(FAR.mur) n. A scientist who creates pharmaceutical products by incorporating modified DNA into the cells of a plant or animal. —pharming, n. The practice of creating pharmaceuticals in this manner.

Example Citation:
"Designed plants that resist frost or insect pests have been around for a while now; somewhat newer is the engineering of cows that give milk containing large amounts of useful proteins. (The people who do this by injecting extraneous genes into cow embryos like to call themselves 'pharmers,' short for pharmaceutical farmers.)"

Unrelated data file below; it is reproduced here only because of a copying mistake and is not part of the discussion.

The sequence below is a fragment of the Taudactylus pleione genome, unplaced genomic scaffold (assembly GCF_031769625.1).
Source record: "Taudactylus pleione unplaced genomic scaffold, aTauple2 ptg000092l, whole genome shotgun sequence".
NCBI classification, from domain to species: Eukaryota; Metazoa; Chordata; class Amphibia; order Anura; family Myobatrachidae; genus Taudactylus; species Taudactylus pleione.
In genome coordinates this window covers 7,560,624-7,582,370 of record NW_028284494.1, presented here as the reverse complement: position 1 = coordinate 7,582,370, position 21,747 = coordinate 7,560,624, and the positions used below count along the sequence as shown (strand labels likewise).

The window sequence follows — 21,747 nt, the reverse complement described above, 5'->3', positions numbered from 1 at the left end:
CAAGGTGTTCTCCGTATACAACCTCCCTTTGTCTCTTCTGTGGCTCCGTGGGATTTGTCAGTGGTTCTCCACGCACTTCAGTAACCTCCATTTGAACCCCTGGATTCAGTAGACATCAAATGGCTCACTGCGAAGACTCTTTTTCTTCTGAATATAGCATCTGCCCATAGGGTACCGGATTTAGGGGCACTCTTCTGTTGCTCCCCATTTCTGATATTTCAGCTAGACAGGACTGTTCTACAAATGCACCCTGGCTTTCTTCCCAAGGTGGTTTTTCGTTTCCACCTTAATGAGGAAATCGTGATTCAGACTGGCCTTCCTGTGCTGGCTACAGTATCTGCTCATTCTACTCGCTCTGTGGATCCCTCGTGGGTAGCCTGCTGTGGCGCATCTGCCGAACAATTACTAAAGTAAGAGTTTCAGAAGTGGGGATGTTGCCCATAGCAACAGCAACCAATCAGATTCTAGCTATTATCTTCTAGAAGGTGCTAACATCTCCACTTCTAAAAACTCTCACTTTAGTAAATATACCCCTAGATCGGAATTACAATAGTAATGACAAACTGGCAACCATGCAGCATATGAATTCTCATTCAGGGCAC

—Michael Behe, Darwin's Black Box

Earliest Citation:
Animals with human genes aren't a novelty. Over the last few years gene splicers have, for instance, created sheep with human growth hormone and pigs with insulin in their blood. But harvesting the drugs requires killing the animals — a waste of the effort and expense it takes to engineer them. So when, in 1987, researchers slipped a human gene into mice so that they produced a human protein in their milk, "molecular pharmers" saw their chance.
—Sharon Begley, "Barnyard Bioengineers," Newsweek, September 9, 1991

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